A century. One hundred years. A long time to live.
A century. One hundred miles. A long way to ride.
I have cycled the distance, but not yet the years.
My wife’s uncle reached the century mark a few weeks ago and passed away four days later.
Uncle Ed was a beloved and revered pediatrician who cared for generations of children in central Connecticut.
He was a giver – of his time, attention, talent, wit and wisdom, and an empathetic, old-school practitioner, one who routinely made house calls, always available to anyone who needed him.
Kenny Chesney sings “trust me friend, a hundred years goes faster than you think. So don’t blink.“
Uncle Ed had a front row seat to an amazing and sobering 100 years in this country’s history.
Born shortly after the end of the Great War, he lived through the Great Depression, WWII, the Korean War, the Cuban Missile Crisis, the Vietnam War, the Iranian hostage crisis, 9/11 and the pandemic, and was governed by 18 Presidents, including titans such as FDR, JFK and Ronald Reagan.
He witnessed soaring industrial and technological advances and victories, like the delivery of Neil Armstrong to the surface of the moon and the invention of the ubiquitous iPhone.
His quiet demeanor belied his subtle sense of humor, one delivered with deadpan precision. He loved to garden, cook, travel, host epic Christmas Eve dinners and enjoy an occasional German beer.
Some years ago, I ran the Marine Corps Marathon and traveled to Washington with a few family members, including Uncle Ed. I joked that I might have been the only “non-elite” runner that weekend who flew into town with a personal physician.
During this great weekend, we toured the Korean War Veterans Memorial – a special moment for him, as he served our country in that war.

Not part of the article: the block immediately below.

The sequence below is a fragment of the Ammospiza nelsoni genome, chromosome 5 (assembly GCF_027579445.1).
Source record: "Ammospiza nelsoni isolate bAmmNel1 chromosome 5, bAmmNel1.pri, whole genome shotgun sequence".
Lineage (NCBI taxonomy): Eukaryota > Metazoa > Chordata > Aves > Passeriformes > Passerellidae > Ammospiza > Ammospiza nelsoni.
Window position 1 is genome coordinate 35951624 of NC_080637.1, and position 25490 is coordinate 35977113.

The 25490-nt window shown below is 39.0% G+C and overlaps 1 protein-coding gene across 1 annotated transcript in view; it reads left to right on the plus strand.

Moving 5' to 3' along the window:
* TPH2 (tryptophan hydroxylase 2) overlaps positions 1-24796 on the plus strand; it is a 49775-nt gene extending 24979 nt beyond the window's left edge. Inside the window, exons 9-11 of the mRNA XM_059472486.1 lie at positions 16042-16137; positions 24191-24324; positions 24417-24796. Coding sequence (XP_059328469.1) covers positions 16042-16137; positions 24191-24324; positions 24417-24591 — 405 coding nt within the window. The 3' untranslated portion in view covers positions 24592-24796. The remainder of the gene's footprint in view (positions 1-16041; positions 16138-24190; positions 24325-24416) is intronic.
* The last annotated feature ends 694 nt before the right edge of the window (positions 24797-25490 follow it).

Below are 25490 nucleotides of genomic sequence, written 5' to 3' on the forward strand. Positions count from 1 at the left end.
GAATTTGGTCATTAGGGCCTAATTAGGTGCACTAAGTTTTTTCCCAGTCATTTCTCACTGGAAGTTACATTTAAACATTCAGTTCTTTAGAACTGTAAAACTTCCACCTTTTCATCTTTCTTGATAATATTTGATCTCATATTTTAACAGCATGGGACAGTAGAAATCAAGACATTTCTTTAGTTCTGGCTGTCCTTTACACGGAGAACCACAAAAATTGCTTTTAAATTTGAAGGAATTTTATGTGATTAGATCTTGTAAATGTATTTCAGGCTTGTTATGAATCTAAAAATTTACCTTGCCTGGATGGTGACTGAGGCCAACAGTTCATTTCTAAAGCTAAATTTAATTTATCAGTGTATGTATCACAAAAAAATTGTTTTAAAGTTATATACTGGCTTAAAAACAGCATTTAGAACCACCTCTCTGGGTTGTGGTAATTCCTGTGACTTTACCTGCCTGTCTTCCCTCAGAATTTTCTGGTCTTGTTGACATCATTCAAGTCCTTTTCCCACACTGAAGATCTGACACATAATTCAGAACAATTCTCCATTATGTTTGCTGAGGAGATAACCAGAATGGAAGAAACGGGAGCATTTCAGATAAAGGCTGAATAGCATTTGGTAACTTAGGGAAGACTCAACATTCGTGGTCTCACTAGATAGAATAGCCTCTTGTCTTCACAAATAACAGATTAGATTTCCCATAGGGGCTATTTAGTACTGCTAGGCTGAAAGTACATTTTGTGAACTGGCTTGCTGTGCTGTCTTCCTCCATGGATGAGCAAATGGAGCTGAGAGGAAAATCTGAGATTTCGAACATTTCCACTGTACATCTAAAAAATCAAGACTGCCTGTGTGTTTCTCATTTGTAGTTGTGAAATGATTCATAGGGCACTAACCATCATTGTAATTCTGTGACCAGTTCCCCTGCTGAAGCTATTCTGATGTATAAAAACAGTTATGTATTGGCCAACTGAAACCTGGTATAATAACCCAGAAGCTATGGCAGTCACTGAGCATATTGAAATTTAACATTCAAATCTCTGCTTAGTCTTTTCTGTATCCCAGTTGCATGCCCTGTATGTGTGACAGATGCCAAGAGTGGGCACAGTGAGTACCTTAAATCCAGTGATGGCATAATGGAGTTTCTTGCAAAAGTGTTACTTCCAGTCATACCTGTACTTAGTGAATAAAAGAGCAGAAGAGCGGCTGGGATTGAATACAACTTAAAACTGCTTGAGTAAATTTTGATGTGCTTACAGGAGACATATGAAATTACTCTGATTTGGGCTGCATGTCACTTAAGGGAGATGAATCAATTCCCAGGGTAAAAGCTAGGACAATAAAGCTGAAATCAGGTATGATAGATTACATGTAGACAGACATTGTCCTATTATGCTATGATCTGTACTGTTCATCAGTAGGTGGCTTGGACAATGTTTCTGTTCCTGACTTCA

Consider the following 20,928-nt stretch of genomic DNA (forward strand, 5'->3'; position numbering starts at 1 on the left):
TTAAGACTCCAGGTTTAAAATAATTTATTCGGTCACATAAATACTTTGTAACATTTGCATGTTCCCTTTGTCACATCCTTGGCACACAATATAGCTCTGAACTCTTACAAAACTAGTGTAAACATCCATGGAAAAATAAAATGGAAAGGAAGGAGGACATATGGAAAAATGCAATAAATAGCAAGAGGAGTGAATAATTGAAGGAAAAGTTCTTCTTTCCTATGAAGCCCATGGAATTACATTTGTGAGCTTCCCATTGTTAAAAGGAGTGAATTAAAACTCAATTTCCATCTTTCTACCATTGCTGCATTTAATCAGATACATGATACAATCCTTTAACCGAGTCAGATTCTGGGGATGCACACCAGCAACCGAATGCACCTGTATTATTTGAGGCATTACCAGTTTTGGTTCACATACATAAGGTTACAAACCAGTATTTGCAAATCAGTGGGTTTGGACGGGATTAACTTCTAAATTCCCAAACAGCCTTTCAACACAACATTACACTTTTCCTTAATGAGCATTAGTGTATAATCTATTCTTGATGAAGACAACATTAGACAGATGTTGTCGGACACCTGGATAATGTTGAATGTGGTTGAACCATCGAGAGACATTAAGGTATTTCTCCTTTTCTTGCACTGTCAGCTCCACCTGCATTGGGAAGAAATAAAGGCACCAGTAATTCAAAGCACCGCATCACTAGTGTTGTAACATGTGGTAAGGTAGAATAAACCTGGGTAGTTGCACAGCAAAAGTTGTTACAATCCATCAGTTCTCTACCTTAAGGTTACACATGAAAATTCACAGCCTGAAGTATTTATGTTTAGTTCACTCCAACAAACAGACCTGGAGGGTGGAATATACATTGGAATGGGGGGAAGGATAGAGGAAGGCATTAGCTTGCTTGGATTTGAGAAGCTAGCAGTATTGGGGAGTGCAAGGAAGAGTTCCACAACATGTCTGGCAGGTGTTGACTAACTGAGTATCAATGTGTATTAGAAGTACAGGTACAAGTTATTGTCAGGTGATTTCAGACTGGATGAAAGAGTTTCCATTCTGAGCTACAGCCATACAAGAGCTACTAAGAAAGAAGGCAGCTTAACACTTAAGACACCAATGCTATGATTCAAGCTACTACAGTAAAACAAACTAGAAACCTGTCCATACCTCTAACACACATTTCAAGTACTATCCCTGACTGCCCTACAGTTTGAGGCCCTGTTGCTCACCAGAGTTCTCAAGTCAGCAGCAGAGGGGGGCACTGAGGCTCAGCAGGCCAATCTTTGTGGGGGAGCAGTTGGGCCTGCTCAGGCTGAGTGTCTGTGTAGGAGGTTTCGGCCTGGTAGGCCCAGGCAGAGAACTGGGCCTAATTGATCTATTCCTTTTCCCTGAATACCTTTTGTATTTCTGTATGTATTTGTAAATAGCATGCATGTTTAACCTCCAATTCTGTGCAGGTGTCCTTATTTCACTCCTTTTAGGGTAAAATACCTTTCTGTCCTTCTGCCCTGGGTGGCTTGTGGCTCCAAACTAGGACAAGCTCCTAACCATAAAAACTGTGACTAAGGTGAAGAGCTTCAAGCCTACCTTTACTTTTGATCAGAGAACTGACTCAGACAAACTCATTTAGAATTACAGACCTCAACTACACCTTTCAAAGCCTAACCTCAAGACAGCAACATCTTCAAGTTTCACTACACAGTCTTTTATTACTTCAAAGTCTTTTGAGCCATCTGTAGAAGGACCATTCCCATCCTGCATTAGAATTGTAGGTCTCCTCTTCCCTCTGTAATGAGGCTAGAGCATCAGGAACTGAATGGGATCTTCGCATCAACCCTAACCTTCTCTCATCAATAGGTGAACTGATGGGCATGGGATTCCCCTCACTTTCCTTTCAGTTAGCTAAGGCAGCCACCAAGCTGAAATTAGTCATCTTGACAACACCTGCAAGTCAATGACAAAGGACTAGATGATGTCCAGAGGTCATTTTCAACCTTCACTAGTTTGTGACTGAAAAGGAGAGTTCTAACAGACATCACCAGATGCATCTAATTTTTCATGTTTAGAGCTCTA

My wife and I were blessed with Uncle Ed’s professional expertise when raising our two daughters. We had him on speed-dial and he would, without fail, deliver soothing advice.
I personally benefited from his sage counsel when, awhile back, I flew south to run the A1A Marathon in Ft. Lauderdale. My interval training was spot on, and the long, slow distance runs were about to pay off. I was stoked.
The only issue at hand was a nagging upper respiratory infection, and I jumped on the plane because of my stubborn refusal to acknowledge this seemingly minor glitch.
Once in Florida, my wife implored me to call her uncle, and this trumped the “bury my head in the sand” strategy I was recklessly employing.
I called him the night before the race and related my symptoms. He did not lecture or admonish me. In fact, he said “you can run the race, but here’s what’s going to happen.”
He then, non-judgmentally, described in vivid detail what running 26.2 miles in my condition would do to my body. Pneumonia was a certainty.
To this day, the A1A Marathon remains the only event for which I registered but did not make the start line. Uncle Ed undoubtedly saved me from a one way trip on the pain train.
Would you be so lucky to have an Uncle Ed giving you palatable advice when all you want to do is plow forward.
I was talking with a friend at my wedding reception in 1994 and Uncle Ed walked by. When my buddy saw him, he spit out “that’s Carol’s uncle? He’s seen me naked!“
My friend still remembered his pediatrician all those years later. Undoubtedly, when people saw Uncle Ed’s obituary, they fondly remembered him as well.
I’m riding a charity century on September 12th, redesigned because of the pandemic. Riders will not gather as a group, but rather cycle the miles on their own.
I will ride solo with a renewed sense of purpose, each of the 100 miles symmetrically representing a year of Uncle Ed’s life.
I hope I squeeze as much satisfaction and joy out of that long ride as he squeezed out of his long life.